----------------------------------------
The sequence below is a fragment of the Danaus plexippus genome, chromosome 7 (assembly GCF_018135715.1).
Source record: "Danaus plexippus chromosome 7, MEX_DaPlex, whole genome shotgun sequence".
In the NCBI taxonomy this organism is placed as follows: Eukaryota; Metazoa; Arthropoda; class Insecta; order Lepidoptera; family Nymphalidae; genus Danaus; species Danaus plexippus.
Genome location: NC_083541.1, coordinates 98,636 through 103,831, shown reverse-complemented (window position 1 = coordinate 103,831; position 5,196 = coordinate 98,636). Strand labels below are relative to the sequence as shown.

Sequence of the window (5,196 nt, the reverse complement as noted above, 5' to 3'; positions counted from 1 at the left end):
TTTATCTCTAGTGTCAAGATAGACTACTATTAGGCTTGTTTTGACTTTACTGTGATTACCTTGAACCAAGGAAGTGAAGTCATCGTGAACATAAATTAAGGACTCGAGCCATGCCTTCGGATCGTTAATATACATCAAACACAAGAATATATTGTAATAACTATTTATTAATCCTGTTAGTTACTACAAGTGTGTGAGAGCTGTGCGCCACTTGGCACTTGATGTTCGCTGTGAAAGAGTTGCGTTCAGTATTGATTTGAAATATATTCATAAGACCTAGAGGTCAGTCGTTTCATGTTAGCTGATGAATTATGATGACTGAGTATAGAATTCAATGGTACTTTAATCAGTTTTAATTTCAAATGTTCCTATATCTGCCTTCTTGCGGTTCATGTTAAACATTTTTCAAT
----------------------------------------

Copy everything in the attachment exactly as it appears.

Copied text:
The sequence below is a fragment of the Danaus plexippus genome, chromosome 7 (assembly GCF_018135715.1).
Source record: "Danaus plexippus chromosome 7, MEX_DaPlex, whole genome shotgun sequence".
In the NCBI taxonomy this organism is placed as follows: Eukaryota; Metazoa; Arthropoda; class Insecta; order Lepidoptera; family Nymphalidae; genus Danaus; species Danaus plexippus.
Genome location: NC_083541.1, coordinates 98,636 through 103,831, shown reverse-complemented (window position 1 = coordinate 103,831; position 5,196 = coordinate 98,636). Strand labels below are relative to the sequence as shown.

Sequence of the window (5,196 nt, the reverse complement as noted above, 5' to 3'; positions counted from 1 at the left end):
TTTATCTCTAGTGTCAAGATAGACTACTATTAGGCTTGTTTTGACTTTACTGTGATTACCTTGAACCAAGGAAGTGAAGTCATCGTGAACATAAATTAAGGACTCGAGCCATGCCTTCGGATCGTTAATATACATCAAACACAAGAATATATTGTAATAACTATTTATTAATCCTGTTAGTTACTACAAGTGTGTGAGAGCTGTGCGCCACTTGGCACTTGATGTTCGCTGTGAAAGAGTTGCGTTCAGTATTGATTTGAAATATATTCATAAGACCTAGAGGTCAGTCGTTTCATGTTAGCTGATGAATTATGATGACTGAGTATAGAATTCAATGGTACTTTAATCAGTTTTAATTTCAAATGTTCCTATATCTGCCTTCTTGCGGTTCATGTTAAACATTTTTCAAT